New American Standard Bible
They do not know nor do they understand; They walk about in darkness; All the foundations of the earth are shaken.
King James Bible
They know not, neither will they understand; they walk on in darkness: all the foundations of the earth are out of course.
Darby Bible Translation
They know not, neither do they understand; they walk on in darkness: all the foundations of the earth are moved.
World English Bible
They don't know, neither do they understand. They walk back and forth in darkness. All the foundations of the earth are shaken.
Young's Literal Translation
They knew not, nor do they understand, In darkness they walk habitually, Moved are all the foundations of earth.
Psalm 82:5 Parallel
CommentaryBarnes' Notes on the Bible
They know not, neither will they understand - This is designed still further to characterize the magistrates at the time referred to in the psalm. They not merely judged unjustly, and were not merely partial in the administration of justice Psalm 82:2, but they did not desire to understand their duty, and the true principles on which justice should be administered. They were at no pains to inform themselves, either in regard to those principles, or in regard to the facts in particular cases. All just judgment must be based
(a) on a true knowledge of what the law is, or what is right; and
(b) on a knowledge of the facts in a particular case. Where there is no such knowledge, of course there must be a mal-administration of justice.
One of the first requisites, therefore, in a magistrate is, that he shall have a proper knowledge of the law; his duty is to ascertain the exact facts in each individual case that comes before him, and then impartially to apply the law to that case.
They walk on in darkness - In ignorance of the law and of the facts in the case.
All the foundations of the earth - See Psalm 11:3, note; Psalm 75:3, note. All settled principles; all the things on which the welfare of society rests; all on which the prosperity of the world depends. The manner in which justice is administered is as if the very foundations of the earth should be disturbed, and the world should move without order.
Are out of course - Margin, as in Hebrew, moved. That is, they are moved from their proper place; the earth no longer rests firmly and safely on its foundation. This language is taken from the idea so often occurring in the Scriptures, and in the language of people generally, that the earth rests on solid foundations - as a building does. The idea is derived from the stability and fixedness of the earth, and from the fact that when a building is fixed and stable we infer that it has a solid foundation. The thought here is, that a proper administration of justice is essential to the stability and prosperity of a state - as essential as a solid foundation is to the stability of the edifice which is reared on it. The effect of a real-administration of justice in any community may be well compared with what the result would be if the foundations of the earth should be removed, or if the laws which now keep it in its place should cease to operate.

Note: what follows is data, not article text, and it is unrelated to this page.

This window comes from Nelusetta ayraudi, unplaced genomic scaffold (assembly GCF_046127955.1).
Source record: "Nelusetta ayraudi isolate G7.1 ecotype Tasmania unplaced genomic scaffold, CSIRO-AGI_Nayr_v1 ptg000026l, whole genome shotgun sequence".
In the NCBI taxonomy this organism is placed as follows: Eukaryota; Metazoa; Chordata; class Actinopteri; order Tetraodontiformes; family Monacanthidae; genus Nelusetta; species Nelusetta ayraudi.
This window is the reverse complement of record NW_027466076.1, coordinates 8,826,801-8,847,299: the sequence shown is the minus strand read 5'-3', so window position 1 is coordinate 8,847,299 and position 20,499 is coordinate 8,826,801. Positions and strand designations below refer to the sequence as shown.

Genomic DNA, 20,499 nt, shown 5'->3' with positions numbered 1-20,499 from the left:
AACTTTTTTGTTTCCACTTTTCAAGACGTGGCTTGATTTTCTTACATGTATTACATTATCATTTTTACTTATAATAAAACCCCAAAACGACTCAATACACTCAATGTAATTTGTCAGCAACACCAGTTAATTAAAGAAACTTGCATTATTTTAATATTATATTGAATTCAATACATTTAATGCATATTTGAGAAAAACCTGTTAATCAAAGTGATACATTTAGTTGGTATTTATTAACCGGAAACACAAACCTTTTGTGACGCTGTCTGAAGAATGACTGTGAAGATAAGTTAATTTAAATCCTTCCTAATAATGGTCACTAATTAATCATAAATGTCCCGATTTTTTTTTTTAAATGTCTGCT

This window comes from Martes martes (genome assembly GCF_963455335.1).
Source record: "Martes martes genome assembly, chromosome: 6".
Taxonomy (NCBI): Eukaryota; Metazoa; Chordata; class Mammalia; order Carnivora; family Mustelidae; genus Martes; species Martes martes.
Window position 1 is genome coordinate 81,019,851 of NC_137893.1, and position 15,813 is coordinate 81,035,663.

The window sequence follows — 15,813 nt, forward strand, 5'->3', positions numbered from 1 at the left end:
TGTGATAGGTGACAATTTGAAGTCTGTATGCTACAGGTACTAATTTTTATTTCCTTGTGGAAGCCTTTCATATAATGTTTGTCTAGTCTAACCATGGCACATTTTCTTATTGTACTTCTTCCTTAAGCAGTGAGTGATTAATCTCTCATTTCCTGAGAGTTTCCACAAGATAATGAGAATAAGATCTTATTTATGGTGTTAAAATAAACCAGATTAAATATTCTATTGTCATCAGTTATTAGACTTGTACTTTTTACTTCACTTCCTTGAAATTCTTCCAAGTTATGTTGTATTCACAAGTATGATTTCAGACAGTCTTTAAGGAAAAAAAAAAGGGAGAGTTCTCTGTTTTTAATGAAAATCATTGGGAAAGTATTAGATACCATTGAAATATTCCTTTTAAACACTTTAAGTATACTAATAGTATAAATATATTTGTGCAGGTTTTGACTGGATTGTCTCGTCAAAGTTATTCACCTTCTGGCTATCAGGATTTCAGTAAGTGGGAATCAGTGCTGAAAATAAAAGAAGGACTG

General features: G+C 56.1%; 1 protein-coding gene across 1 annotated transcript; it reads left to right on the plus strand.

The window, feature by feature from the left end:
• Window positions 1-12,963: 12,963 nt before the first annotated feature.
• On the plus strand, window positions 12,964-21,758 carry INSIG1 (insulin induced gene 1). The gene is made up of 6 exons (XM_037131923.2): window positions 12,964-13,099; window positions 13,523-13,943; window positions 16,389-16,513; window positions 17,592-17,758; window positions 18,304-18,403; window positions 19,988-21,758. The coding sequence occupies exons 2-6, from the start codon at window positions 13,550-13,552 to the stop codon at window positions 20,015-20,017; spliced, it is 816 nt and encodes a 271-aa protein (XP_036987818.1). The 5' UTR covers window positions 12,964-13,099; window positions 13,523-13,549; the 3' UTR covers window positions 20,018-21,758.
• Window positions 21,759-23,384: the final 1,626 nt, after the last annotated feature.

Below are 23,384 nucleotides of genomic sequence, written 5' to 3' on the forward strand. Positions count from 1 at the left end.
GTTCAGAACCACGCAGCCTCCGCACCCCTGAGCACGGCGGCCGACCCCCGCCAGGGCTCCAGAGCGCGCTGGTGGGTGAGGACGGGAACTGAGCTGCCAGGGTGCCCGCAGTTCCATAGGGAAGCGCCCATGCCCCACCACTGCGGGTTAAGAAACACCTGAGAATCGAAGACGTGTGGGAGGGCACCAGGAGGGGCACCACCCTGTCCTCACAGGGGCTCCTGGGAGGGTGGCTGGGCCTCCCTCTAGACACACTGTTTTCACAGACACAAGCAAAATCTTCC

LibraryChrist's Interpretation of Psalm cx. , 1 (Mark, xii. , 35-37. )
We return now to the order of the narrative. We are informed by the Evangelist that in the course of these controversies with his opponents Christ put to them the question, how it could be that Messiah was to be the Son of David, and yet David called him "Lord" (Ps. cx., 1). We are not precisely told with what view he proposed the question; though it might, perhaps, be inferred from Matthew's statement, that after he had so answered their captious queries as to put them to shame, he sought in turn …
Augustus Neander—The Life of Jesus Christ in Its Historical Connexion
Notes on the First Century:
Epistle v. To Theoctista, Sister of the Emperor.
If the foundations are destroyed, What can the righteous do?"
Do all the workers of wickedness not know, Who eat up my people as they eat bread, And do not call upon the Lord?
Therefore we will not fear, though the earth should change And though the mountains slip into the heart of the sea;
From those who leave the paths of uprightness To walk in the ways of darkness;
Therefore justice is far from us, And righteousness does not overtake us; We hope for light, but behold, darkness, For brightness, but we walk in gloom.
"For My people are foolish, They know Me not; They are stupid children And have no understanding. They are shrewd to do evil, But to do good they do not know."
"Therefore their way will be like slippery paths to them, They will be driven away into the gloom and fall down in it; For I will bring calamity upon them, The year of their punishment," declares the LORD.
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